Truly, stoically, painfully, everlastingly look at you. Never have a cold sore in Hamburg. Make sure you brush your hair. The staring, the (perceived but often not real) judgement, and the curiosity only increases between the elderly and the children. You feel 15 and awkward again in Hamburg. Why is everyone looking at me? They are not, in fact; everyone is looking at everyone else. Over the months, the stares don’t feel so strange or threatening. You begin to realize that the staring, the looking-for-longer-than-necessary-look is how people interact with each other here. It is different, it is uncomfortable, it can be unbearable and then… it isn’t. Eventually you will stare back.

In Hamburg, fashion is function over form. There are not a lot of bright colors or varieties of clothing here. Sensible black shoes, a Fjällräven backpack, a jacket that hits your knees that is both waterproof and windproof for the unpredictable dark winter. In some cases, this is a relief. You don’t have to fuss much about your wardrobe in Hamburg. It is easy to wear greys and blacks and the occasional pop of color scarf. You bundle up here. The extreme humidity in the summer means you sweat, but in the winter it means there is a sharper cold. Looking put together, clean, sharp, business ready is very important, but fashion in itself is not. Maybe it is the climate or maybe it is the culture… I can’t tell the difference.

In Hamburg, the food also does not confuse or surprise you.

Curryworst - Photo: Lucas Richarz | FlickrCC

Curryworst – Photo: Lucas Richarz | FlickrCC

It does what it is supposed to do, it does not trick you with misleading imagery. You will see sugar pellets on the tables, not “natural looking” sugar to give you the facade of health. Many, many, cured meats in sausage form line the shelves of the supermarket. Powdered chicken broth. Certainly most of the U.S. food isn’t good for you but we make an illusion that it is. Why bother? says Hamburg. You know what you are getting yourself into.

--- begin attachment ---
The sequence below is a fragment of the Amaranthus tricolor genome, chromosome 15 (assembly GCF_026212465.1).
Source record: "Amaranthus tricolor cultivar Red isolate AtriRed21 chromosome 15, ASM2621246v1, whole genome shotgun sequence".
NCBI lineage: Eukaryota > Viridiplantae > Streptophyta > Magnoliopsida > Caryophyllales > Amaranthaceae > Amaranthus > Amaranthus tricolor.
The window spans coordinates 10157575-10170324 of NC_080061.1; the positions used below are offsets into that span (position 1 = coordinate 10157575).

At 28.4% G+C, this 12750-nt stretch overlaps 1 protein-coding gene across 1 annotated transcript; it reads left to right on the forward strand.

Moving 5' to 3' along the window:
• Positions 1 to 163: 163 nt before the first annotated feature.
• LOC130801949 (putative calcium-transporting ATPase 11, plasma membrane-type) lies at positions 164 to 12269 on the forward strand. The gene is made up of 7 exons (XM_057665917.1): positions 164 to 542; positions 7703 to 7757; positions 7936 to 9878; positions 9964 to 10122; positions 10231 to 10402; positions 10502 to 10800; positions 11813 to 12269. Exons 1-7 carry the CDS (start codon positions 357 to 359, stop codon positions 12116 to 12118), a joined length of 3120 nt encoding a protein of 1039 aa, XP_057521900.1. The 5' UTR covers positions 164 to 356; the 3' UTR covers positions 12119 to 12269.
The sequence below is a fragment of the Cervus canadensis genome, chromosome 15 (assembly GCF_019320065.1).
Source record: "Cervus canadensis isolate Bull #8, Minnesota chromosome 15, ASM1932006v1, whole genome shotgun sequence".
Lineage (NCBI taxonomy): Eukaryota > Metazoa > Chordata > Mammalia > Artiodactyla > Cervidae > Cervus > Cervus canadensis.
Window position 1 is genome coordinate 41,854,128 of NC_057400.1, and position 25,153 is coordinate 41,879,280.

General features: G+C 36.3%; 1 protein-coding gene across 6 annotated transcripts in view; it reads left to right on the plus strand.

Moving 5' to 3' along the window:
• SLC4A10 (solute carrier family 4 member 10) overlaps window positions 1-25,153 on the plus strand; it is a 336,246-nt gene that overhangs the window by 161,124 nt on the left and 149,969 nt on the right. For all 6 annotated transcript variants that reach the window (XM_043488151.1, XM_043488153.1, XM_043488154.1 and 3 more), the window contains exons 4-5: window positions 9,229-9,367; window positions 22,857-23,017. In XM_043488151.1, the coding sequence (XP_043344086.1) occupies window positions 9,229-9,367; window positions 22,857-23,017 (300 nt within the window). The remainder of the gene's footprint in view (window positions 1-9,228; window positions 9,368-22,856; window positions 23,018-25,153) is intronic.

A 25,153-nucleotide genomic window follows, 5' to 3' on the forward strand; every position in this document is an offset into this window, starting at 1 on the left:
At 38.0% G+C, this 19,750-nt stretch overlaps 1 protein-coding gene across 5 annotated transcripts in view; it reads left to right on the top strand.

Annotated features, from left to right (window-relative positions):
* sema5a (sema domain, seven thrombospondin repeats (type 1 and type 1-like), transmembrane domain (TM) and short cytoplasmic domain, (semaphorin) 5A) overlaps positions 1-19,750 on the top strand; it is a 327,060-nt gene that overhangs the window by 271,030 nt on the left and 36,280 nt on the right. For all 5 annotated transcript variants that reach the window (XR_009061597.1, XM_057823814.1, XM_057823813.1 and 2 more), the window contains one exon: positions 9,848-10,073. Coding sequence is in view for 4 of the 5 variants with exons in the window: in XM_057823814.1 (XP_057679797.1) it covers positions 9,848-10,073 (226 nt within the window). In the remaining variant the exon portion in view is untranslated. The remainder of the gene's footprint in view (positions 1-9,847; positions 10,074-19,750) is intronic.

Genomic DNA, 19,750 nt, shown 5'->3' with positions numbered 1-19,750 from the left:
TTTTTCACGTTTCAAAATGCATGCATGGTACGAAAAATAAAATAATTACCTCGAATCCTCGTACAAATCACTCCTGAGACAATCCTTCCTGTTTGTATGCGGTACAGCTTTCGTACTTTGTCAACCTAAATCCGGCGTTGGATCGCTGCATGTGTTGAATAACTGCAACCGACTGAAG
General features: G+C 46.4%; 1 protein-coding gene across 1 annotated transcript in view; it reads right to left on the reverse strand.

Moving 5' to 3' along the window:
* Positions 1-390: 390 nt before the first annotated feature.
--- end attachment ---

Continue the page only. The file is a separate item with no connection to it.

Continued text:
In Hamburg, people here are reserved but real.

Not constantly warm and inviting but absolutely genuine. They do not mix words, they mean what they say and say what they mean. It is not easy to have a “passive aggressive” attitude with a German person. They will not accept it or frankly understand it. Because of this cultural quirk many German people pride themselves with, you tend to build character and resilience living here, and don’t get the luxury of having things sugarcoated with false niceties. It is easy to miss friendliness and openness, but you know where you stand with people here.

In Hamburg, it’s clean and shiny everywhere, minus the cigarette butts.

Americans underestimate how much people still smoke in Europe. When we were flooded with propaganda about the dangers of smoking, Europe was laughing with a cigarette in one hand and some red wine in the other. Smoking is not “cool” here, it is common. A stress relief. A social engagement. An average part of your day. I have seen a mother smoke while holding a baby. I have seen kids who look no more than 14 light up for an afternoon puff.

In Hamburg, you will not find a tourist city.

I really love Hamburg.

Hamburg

Venice is flooded with tourists. Berlin. London. These are the cities people want to flock to for the culture and the atmosphere, but not Hamburg. Hamburg instead is an economic wonderland. Rated number 14 in the world for one of the best cities to live in, Hamburg is thriving independent of tourism. It is a well-oiled machine. This place is a secure cocoon of prosperity, growth and problem solving while perhaps lacking in some spectacles that have tourists come flocking.